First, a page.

Last week I presented two data visualization workshops at the UC Davis Human Services 4th Annual Statewide CQI Conference. We talked about how to make informative and impactful data visualizations, how to tell a story with our visuals, and practiced with examples in Excel.

One of the most popular Excel tricks in these workshops is creating small multiple bar charts. This is done by converting a 100% stacked bar chart through the use of gap (filler data) rows for each category. Basically you make sure each category of real data + gap data equals 100%. Doing this makes all the bars for the next category left aligned with one another to give the illusion that you have multiple sets of bar charts.

In this post I walk you through how to create your own small multiples chart. You can also watch the accompanying video tutorial online here. The final small multiples would look something like the chart below.

Picture of a polished small multiples bar chart
Step 1: Create gap or filler data

Create a gap or filler column of data for every category in your dataset. The real data and the filler data should add up to 100%. You can do this by entering the formula “=1-cell with the real data” in the gap column. For example, the formula for the gap column for Society for ages 65+ years would be “=1-B72”. The real data for this grouping is 21% and the gap data is 79%. Together these add up to 100% (21%+79%).

Image of what the Excel file would look like to create a small multiples bar chart
Step 2: Insert a 100% stacked bar chart

Next you insert a 100% stacked bar chart. When you do this, you will see shaded bars for both the real and the gap data. So you can follow along more easily, I’ve gone ahead and added the title, data source, and category labels in this step by adding text boxes. You can add those details in a later step when you’re creating your own charts.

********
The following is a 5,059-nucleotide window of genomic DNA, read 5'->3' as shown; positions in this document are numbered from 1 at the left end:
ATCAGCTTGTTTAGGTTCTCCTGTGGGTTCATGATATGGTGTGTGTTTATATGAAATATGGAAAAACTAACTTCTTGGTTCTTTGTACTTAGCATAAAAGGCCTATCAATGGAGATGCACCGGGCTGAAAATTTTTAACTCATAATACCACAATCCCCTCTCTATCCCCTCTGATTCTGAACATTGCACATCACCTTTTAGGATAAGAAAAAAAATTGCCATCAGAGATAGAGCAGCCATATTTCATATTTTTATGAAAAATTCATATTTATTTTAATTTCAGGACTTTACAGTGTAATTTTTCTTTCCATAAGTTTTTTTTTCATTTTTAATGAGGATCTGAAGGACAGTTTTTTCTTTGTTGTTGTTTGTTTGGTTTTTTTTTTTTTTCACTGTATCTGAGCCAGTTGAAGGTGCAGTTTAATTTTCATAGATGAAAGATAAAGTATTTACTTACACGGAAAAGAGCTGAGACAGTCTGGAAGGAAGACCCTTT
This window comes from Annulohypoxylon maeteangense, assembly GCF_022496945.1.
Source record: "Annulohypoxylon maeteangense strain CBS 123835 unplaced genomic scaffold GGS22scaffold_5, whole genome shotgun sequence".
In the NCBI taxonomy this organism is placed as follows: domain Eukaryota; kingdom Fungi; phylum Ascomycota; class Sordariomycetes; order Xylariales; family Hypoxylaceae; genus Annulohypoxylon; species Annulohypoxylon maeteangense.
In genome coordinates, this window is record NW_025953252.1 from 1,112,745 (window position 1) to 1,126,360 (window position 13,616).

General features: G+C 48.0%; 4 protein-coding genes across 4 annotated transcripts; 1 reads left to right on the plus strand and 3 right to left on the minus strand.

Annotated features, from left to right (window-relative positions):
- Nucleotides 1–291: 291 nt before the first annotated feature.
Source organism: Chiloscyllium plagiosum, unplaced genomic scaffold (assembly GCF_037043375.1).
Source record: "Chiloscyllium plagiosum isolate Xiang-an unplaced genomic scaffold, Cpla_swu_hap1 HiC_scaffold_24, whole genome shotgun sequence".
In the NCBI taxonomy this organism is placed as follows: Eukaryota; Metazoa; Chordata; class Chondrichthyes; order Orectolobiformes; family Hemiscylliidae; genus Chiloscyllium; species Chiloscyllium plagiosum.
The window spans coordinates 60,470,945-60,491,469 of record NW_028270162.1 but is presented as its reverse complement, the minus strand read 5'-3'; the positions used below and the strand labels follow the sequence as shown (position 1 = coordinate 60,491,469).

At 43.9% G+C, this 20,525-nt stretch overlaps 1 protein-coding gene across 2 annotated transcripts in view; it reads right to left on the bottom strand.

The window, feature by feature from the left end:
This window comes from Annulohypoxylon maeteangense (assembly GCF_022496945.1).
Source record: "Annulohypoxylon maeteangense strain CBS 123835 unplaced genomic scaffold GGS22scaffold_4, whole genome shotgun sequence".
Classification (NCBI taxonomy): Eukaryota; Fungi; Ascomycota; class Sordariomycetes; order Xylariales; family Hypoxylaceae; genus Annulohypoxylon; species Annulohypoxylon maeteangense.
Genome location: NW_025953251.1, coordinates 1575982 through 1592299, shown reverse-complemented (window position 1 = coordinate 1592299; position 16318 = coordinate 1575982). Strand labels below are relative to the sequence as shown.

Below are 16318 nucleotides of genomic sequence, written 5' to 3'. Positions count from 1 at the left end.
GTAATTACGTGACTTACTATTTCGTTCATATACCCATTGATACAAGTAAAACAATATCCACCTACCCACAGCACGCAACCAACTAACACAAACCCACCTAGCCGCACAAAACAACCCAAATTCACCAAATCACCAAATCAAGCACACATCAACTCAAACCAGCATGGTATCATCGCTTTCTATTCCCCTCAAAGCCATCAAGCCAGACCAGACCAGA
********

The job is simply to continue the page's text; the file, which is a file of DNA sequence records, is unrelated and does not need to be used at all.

Picture of a default stacked bar chart before formatting as small multiples
Step 3: Remove the fill color for the gap bars

Next you need to remove the default bar colors from the gap data so that no color appears in this space on the chart. Essentially you are hiding this data by changing the default color to no color. To do this you right click on the gap bars, select format data series, and then choose “no fill” for the bar color. Repeat for each of the gap data sections in your chart.

Picture of the stacked bar chart with the gap bars now as no fill color, making the chart look like three separate bar charts instead of a stacked bar chart.

Step 4: Add data labels

Ok. This is the section that inspired this post and I am really excited about it.

I have been making small multiple bar charts for years. During that time I have been manually dragging the data labels to the outside of the bars. While not super time consuming, sometimes it can be a challenge to get the labels all perfectly aligned. Usually when I feel frustrated by something like this it means there is an easier way.

Well, my friends, there is!

Through a little data labels magic, you can trick Excel to add the data labels to the inside base of the fake data bar which is also the outside end of the real data bar (an option that is not available in Excel for stacked bar charts).


  1. Add data labels to your gap data bar
  2. Select format data labels
  3. Choose “value from cells” in the formatting panel
  4. Highlight the data from the real category adjacent to the gap data
  5. Uncheck “value” and “show leader lines”
  6. Change the label position to “inside base”
Screenshot of the data labels formatting pane in Excel.
Step 5: Add at title and category labels

The final step is all about formatting. This is where you would add a journalistic chart title with the key takeaway message. You would also add category labels above each group of bars. Remember to match the color of the text to the color of the bars for ease of interpretation.

There you have it! With a few clicks in Excel you have taken a dense stacked bar chart and created a polished small multiples bar chart.

Have you tried this approach? Share your results with me as a comment or on Twitter. And let me know how it goes with automating the data labels. I am very excited to have learned this new time saver.